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For Arthropod Mitochondria, Variety in the Genetic Code Is Standard

  • Richard Robinson

For Arthropod Mitochondria, Variety in the Genetic Code Is Standard

  • Richard Robinson

The protein-making instructions of DNA, and the RNA messages transcribed from them, are spelled out in nucleotides. Proteins, though, are written in amino acids, and one of the seminal discoveries of the early days of molecular biology was the code that relates one to the other. Each of the 20 amino acids is represented by one or more unique RNA triplets, or codons: UAC is decoded as tyrosine, for example, and UGC as cysteine. (U is the RNA nucleotide containing uracil, A is adenine, C is cytosine, and G is guanine.)

For a decade or so after its discovery, the code was believed to be universal, exactly the same in every organism, from bacteria to bonobos. But exceptions—variations in the coding of one or two amino acids—soon turned up, particularly in mitochondria, the subcellular powerhouses in all our cells that have descended from once free-living bacteria. (Mitochondria contain their own DNA and protein-producing machinery, and reproduce independently from the host cell.) Indeed, most of the nonstandard codes discovered to date have been found in the mitochondria of different animal lineages. While there are differences between some animal phyla (chordates, mollusks, and echinoderms, for example), nonstandard mitochondrial codes within an animal phylum have all been considered the same, which has been interpreted to mean that these nonstandard codes arose very early in each lineage and remained unchanged thereafter.

In a new study, Federico Abascal, Rafael Zardoya, and colleagues develop a new analytic technique to show that within one animal phylum—the arthropods—there are two nonstandard codes, and suggest that genetic code changes within a lineage may be more frequent than was earlier believed.

To identify nonstandard mitochondrial genetic codes, the authors compared the mitochondrial coding sequences from 626 different animal species, aligning the sequences to find codons conserved within a gene from one species to the next. They then asked what amino acid any particular codon specified in the protein. The most frequent AA was taken to be the canonical translation of that codon. From there, they could ask whether that same codon is translated as that amino acid in any particular species, in this way identifying potential variant genetic codes. Not every codon position in every gene is conserved between species, of course, and the art of this procedure lies in finding a balance between stringency and tolerance in aligning codons from imperfectly matched sequences. Rigorous exclusion of all misaligned positions produces few but certain data, while a more tolerant approach to mismatches produces more but noisier data. By varying stringency and testing the results against a small set of well-characterized genomes, they arrived at a robust computational approach to analyzing new mitochondrial genomes for nonstandard codons.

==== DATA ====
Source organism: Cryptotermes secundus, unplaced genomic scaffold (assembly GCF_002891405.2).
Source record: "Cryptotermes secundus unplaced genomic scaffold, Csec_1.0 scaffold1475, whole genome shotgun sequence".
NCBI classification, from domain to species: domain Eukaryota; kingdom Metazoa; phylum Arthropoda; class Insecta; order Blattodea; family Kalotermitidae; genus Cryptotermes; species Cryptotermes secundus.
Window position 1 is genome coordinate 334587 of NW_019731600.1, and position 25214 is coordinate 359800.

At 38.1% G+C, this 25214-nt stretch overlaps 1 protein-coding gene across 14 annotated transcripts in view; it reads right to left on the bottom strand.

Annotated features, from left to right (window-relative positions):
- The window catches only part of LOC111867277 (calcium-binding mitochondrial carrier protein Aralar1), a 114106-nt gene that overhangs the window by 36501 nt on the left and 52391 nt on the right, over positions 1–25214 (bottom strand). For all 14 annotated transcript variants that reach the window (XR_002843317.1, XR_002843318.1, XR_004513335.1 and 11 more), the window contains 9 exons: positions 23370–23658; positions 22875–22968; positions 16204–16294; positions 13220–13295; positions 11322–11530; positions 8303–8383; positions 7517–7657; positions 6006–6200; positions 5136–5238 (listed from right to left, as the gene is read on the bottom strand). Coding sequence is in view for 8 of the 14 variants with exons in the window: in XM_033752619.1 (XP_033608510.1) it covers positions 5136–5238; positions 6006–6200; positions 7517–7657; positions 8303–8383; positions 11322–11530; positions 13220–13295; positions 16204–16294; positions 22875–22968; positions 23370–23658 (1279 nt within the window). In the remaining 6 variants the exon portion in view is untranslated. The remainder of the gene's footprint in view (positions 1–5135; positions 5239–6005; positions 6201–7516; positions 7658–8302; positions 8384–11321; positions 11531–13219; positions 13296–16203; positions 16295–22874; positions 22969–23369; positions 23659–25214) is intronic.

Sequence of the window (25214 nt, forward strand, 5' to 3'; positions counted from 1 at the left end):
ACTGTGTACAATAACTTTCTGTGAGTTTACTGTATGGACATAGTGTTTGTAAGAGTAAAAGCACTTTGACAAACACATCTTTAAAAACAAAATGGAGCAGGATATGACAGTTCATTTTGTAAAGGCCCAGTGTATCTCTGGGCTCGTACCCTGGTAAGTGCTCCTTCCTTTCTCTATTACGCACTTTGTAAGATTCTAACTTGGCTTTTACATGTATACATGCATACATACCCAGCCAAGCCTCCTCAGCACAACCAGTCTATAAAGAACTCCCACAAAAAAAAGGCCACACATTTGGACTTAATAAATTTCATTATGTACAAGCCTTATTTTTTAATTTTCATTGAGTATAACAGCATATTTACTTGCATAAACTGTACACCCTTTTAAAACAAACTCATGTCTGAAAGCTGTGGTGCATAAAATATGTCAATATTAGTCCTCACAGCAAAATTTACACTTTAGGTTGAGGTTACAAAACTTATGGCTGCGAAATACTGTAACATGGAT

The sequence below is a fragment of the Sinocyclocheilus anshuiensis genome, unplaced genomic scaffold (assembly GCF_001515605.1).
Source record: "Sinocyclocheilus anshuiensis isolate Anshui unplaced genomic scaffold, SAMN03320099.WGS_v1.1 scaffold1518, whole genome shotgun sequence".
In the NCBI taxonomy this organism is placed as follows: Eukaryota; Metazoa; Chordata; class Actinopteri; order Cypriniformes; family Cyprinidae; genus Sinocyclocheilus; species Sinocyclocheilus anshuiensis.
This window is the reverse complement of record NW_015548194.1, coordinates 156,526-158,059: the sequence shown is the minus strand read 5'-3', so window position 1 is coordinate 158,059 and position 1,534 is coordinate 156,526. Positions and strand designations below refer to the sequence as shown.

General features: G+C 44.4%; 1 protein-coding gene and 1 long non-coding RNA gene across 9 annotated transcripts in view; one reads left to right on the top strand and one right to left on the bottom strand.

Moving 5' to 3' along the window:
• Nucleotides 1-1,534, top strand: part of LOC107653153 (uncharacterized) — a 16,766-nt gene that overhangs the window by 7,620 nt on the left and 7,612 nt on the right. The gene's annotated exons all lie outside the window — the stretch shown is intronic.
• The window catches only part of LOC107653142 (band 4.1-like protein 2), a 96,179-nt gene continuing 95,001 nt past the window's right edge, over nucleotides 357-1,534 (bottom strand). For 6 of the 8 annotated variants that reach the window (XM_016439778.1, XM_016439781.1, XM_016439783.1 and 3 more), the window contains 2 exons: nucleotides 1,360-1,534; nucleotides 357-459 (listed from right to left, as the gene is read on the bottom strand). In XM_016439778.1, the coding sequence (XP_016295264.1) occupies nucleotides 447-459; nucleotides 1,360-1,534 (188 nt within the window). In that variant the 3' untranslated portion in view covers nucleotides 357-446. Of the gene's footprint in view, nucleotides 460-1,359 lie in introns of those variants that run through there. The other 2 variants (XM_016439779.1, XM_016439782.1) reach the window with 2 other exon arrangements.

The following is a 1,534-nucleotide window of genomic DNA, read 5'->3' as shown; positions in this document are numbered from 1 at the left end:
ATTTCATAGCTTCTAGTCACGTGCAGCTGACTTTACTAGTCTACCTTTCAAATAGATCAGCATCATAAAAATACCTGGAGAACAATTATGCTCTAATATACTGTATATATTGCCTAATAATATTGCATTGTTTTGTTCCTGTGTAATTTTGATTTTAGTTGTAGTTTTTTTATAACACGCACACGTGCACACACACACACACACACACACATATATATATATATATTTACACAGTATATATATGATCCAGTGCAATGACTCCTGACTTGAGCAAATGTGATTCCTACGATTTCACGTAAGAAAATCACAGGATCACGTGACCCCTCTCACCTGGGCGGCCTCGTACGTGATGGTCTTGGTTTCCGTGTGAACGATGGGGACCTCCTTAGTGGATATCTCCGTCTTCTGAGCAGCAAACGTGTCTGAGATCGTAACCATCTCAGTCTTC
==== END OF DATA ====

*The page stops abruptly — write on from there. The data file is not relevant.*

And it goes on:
They found that while almost every codon translated into the expected amino acid (as deduced from the annotated genetic code) in all species, there was a surprising trend in the arthropods, the largest of all animal phyla, which includes the insects, crustaceans, spiders, and other similar creatures. Among mitochondria from all invertebrates, AGG typically translates as the amino acid serine. Among the 92 mitochondrial genomes from the arthropods, however, AGG coded for serine in 34 species and lysine in 24 other species. Among the rest, the meaning could not be deduced in 18, and 34 species did not use the AGG codon. The authors' analysis of the patterns of change also suggests that the original arthropod mitochondrion used AGG for lysine, not serine.

The sequence of reassignment, disuse, and reversion to the original is difficult to tease out for any lineage within the arthropods, but the variety within the group suggests the code has changed multiple times between the two genetic codes. One explanation for this variety is that pairing of AGG and lysine is disadvantageous for the organism employing it, so that loss or reversion over time would be favored. If true, this explanation suggests there may be multiple other nonstandard codes residing within other lineages that began with a nonstandard and selectively unfavorable coding change. Further application of the authors' analytic method may decode more such surprises in the future.


The horseshoe crab uses the newly discovered genetic code (AGG translates into lysine rather than serine). Parallel evolution of this and the typical code of invertebrate mitochondrial genomes (which is correlated with tRNA mutations) occurred repeatedly along the evolutionary history of arthropods. (Figure: horseshoe crab lithograph by George Endicott)